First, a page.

TweetFeed Wordpress Plugin by

Keep close tabs on your restaurant labor costs

According to the National Restaurant Association’s 2016 Restaurant Operations Report, labor costs make up a third of sales in a typical restaurant. This means that any increases in labor costs can have a significant impact on your bottom line.

To cut down on unnecessary spend, make data-driven staffing decisions. Excellent customer service and staff retention are always top priorities, and your staff are on the front lines of the customer experience. Equip your employees with information they need to perform well, and strategically place them in roles where they are needed and feel passionate.

Here are four ways to optimize your labor costs:

  • Compile data. Get granular with it. Dive deeper than simply identifying your restaurant’s peak service periods. Look for any overtime trends in your restaurant, and then determine how to get those numbers down without negatively affecting your operations.
  • Avoid over- or under-staffing. Too many staff standing around the dining space can be off-putting to guests, and not enough staff in front- or back-of-the house can lead to bottlenecks and frustrated customers. Analyze your data, and make adjustments accordingly.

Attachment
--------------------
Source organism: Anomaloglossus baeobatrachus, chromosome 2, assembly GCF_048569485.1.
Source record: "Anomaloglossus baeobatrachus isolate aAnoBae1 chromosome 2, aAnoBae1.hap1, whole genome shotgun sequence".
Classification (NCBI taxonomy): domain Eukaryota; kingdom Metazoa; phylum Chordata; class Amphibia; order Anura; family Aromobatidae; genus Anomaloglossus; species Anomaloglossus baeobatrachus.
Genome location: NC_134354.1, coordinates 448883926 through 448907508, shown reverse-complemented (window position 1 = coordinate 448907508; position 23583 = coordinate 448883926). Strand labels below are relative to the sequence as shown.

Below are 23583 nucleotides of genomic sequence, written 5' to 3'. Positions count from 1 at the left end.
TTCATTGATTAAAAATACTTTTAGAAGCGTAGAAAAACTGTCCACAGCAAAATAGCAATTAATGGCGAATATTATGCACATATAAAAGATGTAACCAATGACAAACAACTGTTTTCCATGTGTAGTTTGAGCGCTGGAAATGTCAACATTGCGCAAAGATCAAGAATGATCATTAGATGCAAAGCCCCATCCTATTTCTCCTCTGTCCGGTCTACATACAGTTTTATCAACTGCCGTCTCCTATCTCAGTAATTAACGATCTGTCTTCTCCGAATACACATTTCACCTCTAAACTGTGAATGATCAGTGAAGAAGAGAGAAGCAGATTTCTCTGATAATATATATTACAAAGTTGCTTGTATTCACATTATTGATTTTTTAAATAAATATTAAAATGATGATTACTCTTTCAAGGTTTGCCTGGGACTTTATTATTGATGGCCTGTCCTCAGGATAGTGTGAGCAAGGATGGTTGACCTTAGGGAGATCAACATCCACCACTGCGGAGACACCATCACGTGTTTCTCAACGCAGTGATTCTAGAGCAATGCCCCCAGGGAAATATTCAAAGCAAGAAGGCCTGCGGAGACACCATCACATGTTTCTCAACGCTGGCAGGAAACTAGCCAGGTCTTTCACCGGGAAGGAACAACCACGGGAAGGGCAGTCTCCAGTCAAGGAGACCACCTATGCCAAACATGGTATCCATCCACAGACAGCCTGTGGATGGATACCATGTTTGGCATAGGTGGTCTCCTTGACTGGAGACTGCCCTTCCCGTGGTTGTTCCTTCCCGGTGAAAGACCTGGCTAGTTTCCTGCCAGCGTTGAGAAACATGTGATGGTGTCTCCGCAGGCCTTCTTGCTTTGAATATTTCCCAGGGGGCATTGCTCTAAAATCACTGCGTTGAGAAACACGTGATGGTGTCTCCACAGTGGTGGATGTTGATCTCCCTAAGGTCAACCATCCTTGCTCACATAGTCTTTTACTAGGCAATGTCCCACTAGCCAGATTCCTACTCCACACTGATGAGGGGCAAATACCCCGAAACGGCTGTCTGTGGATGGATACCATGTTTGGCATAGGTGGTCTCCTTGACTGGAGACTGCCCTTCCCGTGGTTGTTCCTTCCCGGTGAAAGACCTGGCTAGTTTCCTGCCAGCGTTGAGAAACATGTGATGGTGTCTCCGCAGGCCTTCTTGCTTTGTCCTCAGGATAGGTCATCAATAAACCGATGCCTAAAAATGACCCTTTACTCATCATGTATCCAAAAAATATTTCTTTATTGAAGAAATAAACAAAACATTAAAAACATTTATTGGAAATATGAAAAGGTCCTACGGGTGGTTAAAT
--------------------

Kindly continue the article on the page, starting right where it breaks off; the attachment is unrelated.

• Stagger departures and arrivals. Instead of setting block schedules that have singular arrival and departure times per shift, consider spreading out scheduled clock-ins and -outs by about 15 minutes for select positions. This can help eliminate the chance of not having enough employees on the floor.
  • Simplify your scheduling process. According to the NRA’s 2016 “Mapping the Technology Landscape” research, about a third of restaurants currently use digital scheduling tools. When schedules are available online, employees can reference them from wherever they are, as they wish; if they’d like to make a change, they can request the modification within the scheduling tool. If the change is approved by the manager, all of the scheduled staff can view that change, which eliminates confusion about who’s working and at what times.

Read the original post here.

Comments are closed.